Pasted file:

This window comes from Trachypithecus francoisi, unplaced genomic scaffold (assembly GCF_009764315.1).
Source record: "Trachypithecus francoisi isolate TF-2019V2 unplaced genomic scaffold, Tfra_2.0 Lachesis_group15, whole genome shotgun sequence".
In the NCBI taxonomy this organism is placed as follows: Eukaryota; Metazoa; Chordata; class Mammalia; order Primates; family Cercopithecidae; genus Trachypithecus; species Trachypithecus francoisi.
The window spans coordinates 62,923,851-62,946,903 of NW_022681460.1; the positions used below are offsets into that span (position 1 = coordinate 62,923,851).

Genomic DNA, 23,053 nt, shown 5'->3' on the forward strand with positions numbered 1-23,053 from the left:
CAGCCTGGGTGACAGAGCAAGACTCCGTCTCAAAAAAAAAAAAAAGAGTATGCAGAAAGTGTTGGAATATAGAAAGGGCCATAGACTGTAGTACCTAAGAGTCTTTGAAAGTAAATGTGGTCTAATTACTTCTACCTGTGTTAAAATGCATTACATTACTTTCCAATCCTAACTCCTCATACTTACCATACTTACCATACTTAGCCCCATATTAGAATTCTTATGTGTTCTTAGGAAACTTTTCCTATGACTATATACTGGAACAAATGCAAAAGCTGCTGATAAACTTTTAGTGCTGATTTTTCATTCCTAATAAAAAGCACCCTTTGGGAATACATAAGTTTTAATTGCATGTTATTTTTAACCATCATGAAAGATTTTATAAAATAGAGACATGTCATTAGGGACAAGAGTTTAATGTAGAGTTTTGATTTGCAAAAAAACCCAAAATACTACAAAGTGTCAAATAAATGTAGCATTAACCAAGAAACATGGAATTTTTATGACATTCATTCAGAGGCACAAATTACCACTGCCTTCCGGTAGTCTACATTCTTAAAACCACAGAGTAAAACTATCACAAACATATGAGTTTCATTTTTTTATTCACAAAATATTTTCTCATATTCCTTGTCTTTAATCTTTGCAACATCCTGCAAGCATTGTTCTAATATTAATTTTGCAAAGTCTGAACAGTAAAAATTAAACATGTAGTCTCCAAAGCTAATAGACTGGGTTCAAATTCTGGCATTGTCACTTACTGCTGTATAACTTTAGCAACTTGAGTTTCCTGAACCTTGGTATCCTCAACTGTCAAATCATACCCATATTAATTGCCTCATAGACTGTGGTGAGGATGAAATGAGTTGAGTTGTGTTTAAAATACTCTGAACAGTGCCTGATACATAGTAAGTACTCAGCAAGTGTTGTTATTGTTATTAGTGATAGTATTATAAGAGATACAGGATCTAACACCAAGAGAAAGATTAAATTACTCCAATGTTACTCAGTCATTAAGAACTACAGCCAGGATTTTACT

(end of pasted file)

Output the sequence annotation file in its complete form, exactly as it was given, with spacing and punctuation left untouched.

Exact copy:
This window comes from Trachypithecus francoisi, unplaced genomic scaffold (assembly GCF_009764315.1).
Source record: "Trachypithecus francoisi isolate TF-2019V2 unplaced genomic scaffold, Tfra_2.0 Lachesis_group15, whole genome shotgun sequence".
In the NCBI taxonomy this organism is placed as follows: Eukaryota; Metazoa; Chordata; class Mammalia; order Primates; family Cercopithecidae; genus Trachypithecus; species Trachypithecus francoisi.
The window spans coordinates 62,923,851-62,946,903 of NW_022681460.1; the positions used below are offsets into that span (position 1 = coordinate 62,923,851).

Genomic DNA, 23,053 nt, shown 5'->3' on the forward strand with positions numbered 1-23,053 from the left:
CAGCCTGGGTGACAGAGCAAGACTCCGTCTCAAAAAAAAAAAAAAGAGTATGCAGAAAGTGTTGGAATATAGAAAGGGCCATAGACTGTAGTACCTAAGAGTCTTTGAAAGTAAATGTGGTCTAATTACTTCTACCTGTGTTAAAATGCATTACATTACTTTCCAATCCTAACTCCTCATACTTACCATACTTACCATACTTAGCCCCATATTAGAATTCTTATGTGTTCTTAGGAAACTTTTCCTATGACTATATACTGGAACAAATGCAAAAGCTGCTGATAAACTTTTAGTGCTGATTTTTCATTCCTAATAAAAAGCACCCTTTGGGAATACATAAGTTTTAATTGCATGTTATTTTTAACCATCATGAAAGATTTTATAAAATAGAGACATGTCATTAGGGACAAGAGTTTAATGTAGAGTTTTGATTTGCAAAAAAACCCAAAATACTACAAAGTGTCAAATAAATGTAGCATTAACCAAGAAACATGGAATTTTTATGACATTCATTCAGAGGCACAAATTACCACTGCCTTCCGGTAGTCTACATTCTTAAAACCACAGAGTAAAACTATCACAAACATATGAGTTTCATTTTTTTATTCACAAAATATTTTCTCATATTCCTTGTCTTTAATCTTTGCAACATCCTGCAAGCATTGTTCTAATATTAATTTTGCAAAGTCTGAACAGTAAAAATTAAACATGTAGTCTCCAAAGCTAATAGACTGGGTTCAAATTCTGGCATTGTCACTTACTGCTGTATAACTTTAGCAACTTGAGTTTCCTGAACCTTGGTATCCTCAACTGTCAAATCATACCCATATTAATTGCCTCATAGACTGTGGTGAGGATGAAATGAGTTGAGTTGTGTTTAAAATACTCTGAACAGTGCCTGATACATAGTAAGTACTCAGCAAGTGTTGTTATTGTTATTAGTGATAGTATTATAAGAGATACAGGATCTAACACCAAGAGAAAGATTAAATTACTCCAATGTTACTCAGTCATTAAGAACTACAGCCAGGATTTTACT